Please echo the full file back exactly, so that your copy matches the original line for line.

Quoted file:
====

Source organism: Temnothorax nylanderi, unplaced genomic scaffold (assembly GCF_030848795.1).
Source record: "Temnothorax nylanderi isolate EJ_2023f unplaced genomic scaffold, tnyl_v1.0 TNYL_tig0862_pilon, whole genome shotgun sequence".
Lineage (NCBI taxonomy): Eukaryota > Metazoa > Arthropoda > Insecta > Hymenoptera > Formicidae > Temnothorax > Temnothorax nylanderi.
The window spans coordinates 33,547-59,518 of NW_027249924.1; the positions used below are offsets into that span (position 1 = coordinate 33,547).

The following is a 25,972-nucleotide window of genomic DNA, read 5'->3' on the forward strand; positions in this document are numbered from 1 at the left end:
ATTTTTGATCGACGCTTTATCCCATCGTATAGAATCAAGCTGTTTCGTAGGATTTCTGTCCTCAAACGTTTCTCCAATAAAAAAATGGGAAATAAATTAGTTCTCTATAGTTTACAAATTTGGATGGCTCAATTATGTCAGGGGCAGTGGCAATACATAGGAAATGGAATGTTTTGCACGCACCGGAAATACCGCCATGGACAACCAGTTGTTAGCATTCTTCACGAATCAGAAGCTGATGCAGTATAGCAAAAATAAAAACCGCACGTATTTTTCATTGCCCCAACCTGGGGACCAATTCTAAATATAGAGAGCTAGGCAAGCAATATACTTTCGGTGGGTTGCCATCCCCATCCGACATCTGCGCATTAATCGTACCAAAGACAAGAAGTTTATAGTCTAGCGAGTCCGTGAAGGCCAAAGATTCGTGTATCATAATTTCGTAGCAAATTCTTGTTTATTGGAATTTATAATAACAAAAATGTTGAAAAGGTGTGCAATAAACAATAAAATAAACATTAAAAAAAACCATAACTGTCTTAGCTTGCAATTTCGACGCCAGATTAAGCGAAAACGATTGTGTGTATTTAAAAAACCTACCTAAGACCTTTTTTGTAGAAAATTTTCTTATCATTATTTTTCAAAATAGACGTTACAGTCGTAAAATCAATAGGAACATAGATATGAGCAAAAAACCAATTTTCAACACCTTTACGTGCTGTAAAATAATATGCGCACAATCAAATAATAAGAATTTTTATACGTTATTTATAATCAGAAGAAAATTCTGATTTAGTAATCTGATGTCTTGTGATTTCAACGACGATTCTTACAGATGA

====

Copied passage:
Source organism: Temnothorax nylanderi, unplaced genomic scaffold (assembly GCF_030848795.1).
Source record: "Temnothorax nylanderi isolate EJ_2023f unplaced genomic scaffold, tnyl_v1.0 TNYL_tig0862_pilon, whole genome shotgun sequence".
Lineage (NCBI taxonomy): Eukaryota > Metazoa > Arthropoda > Insecta > Hymenoptera > Formicidae > Temnothorax > Temnothorax nylanderi.
The window spans coordinates 33,547-59,518 of NW_027249924.1; the positions used below are offsets into that span (position 1 = coordinate 33,547).

The following is a 25,972-nucleotide window of genomic DNA, read 5'->3' on the forward strand; positions in this document are numbered from 1 at the left end:
ATTTTTGATCGACGCTTTATCCCATCGTATAGAATCAAGCTGTTTCGTAGGATTTCTGTCCTCAAACGTTTCTCCAATAAAAAAATGGGAAATAAATTAGTTCTCTATAGTTTACAAATTTGGATGGCTCAATTATGTCAGGGGCAGTGGCAATACATAGGAAATGGAATGTTTTGCACGCACCGGAAATACCGCCATGGACAACCAGTTGTTAGCATTCTTCACGAATCAGAAGCTGATGCAGTATAGCAAAAATAAAAACCGCACGTATTTTTCATTGCCCCAACCTGGGGACCAATTCTAAATATAGAGAGCTAGGCAAGCAATATACTTTCGGTGGGTTGCCATCCCCATCCGACATCTGCGCATTAATCGTACCAAAGACAAGAAGTTTATAGTCTAGCGAGTCCGTGAAGGCCAAAGATTCGTGTATCATAATTTCGTAGCAAATTCTTGTTTATTGGAATTTATAATAACAAAAATGTTGAAAAGGTGTGCAATAAACAATAAAATAAACATTAAAAAAAACCATAACTGTCTTAGCTTGCAATTTCGACGCCAGATTAAGCGAAAACGATTGTGTGTATTTAAAAAACCTACCTAAGACCTTTTTTGTAGAAAATTTTCTTATCATTATTTTTCAAAATAGACGTTACAGTCGTAAAATCAATAGGAACATAGATATGAGCAAAAAACCAATTTTCAACACCTTTACGTGCTGTAAAATAATATGCGCACAATCAAATAATAAGAATTTTTATACGTTATTTATAATCAGAAGAAAATTCTGATTTAGTAATCTGATGTCTTGTGATTTCAACGACGATTCTTACAGATGA